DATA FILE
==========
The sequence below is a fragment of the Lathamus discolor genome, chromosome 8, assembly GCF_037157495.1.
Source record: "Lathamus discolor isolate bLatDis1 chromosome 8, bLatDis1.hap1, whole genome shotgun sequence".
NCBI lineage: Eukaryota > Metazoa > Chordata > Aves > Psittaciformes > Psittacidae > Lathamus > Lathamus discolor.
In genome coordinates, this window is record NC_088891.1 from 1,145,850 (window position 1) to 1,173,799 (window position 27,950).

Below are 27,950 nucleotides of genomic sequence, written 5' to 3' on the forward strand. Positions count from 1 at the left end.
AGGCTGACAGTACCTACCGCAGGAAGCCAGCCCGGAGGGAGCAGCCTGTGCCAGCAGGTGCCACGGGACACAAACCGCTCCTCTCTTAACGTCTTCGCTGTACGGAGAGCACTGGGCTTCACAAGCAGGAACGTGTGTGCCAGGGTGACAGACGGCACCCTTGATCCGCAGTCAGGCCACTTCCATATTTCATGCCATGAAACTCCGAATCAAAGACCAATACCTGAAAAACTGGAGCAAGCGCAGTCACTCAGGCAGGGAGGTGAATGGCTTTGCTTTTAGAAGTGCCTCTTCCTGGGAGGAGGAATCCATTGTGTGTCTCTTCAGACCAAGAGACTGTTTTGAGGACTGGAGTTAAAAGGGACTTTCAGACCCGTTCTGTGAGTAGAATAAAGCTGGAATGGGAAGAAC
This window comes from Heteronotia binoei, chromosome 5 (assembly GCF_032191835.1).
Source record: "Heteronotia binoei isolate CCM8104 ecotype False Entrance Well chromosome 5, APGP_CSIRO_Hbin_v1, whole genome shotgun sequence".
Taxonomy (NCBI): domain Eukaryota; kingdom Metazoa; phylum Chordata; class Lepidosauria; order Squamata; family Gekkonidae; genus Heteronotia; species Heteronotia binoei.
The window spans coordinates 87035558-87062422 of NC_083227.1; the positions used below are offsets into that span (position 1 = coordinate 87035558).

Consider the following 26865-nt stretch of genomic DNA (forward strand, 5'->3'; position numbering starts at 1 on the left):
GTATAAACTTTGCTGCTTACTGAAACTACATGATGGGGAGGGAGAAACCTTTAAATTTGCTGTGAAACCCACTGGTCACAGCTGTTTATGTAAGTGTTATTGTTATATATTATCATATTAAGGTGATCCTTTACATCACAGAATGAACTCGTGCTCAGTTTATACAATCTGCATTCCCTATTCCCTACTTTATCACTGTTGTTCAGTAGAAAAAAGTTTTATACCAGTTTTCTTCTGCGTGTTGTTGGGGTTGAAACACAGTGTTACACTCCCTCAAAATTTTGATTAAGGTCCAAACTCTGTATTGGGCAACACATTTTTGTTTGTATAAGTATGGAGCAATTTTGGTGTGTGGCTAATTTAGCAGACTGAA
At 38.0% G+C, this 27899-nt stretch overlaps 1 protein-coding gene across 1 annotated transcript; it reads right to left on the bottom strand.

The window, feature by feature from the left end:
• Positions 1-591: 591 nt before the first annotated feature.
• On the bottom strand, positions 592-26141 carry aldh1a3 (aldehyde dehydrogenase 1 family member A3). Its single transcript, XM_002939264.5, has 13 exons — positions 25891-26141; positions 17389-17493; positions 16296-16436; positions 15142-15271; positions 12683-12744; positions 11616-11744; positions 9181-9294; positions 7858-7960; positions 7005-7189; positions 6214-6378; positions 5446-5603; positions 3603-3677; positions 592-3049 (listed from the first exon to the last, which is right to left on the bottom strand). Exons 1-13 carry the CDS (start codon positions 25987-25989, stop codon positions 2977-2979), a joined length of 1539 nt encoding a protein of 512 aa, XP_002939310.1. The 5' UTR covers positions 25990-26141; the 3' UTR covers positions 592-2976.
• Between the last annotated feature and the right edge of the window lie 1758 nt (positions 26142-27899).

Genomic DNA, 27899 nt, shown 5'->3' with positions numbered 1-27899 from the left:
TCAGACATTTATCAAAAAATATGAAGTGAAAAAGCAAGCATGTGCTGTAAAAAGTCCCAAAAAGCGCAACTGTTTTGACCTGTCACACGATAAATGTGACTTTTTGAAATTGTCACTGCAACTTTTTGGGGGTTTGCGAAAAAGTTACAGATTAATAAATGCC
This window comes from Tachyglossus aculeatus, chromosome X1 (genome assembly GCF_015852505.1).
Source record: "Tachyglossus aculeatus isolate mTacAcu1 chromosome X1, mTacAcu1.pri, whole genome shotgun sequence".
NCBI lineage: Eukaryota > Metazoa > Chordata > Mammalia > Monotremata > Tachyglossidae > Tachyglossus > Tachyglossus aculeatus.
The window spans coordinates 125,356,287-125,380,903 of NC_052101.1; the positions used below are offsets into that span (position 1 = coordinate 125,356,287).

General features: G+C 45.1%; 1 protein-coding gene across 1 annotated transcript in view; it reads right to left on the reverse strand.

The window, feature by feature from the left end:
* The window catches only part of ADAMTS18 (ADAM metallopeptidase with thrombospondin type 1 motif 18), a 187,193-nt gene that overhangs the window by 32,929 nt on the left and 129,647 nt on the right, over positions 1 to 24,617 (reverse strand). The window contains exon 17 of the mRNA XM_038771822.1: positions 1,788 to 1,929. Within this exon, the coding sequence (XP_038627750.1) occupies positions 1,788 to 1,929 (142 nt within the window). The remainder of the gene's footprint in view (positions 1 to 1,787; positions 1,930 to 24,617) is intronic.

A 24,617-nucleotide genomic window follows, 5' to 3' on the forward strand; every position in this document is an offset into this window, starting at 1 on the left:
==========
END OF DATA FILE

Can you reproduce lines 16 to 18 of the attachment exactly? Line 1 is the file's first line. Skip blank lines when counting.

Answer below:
• On the bottom strand, positions 592-26141 carry aldh1a3 (aldehyde dehydrogenase 1 family member A3). Its single transcript, XM_002939264.5, has 13 exons — positions 25891-26141; positions 17389-17493; positions 16296-16436; positions 15142-15271; positions 12683-12744; positions 11616-11744; positions 9181-9294; positions 7858-7960; positions 7005-7189; positions 6214-6378; positions 5446-5603; positions 3603-3677; positions 592-3049 (listed from the first exon to the last, which is right to left on the bottom strand). Exons 1-13 carry the CDS (start codon positions 25987-25989, stop codon positions 2977-2979), a joined length of 1539 nt encoding a protein of 512 aa, XP_002939310.1. The 5' UTR covers positions 25990-26141; the 3' UTR covers positions 592-2976.
• Between the last annotated feature and the right edge of the window lie 1758 nt (positions 26142-27899).

Genomic DNA, 27899 nt, shown 5'->3' with positions numbered 1-27899 from the left: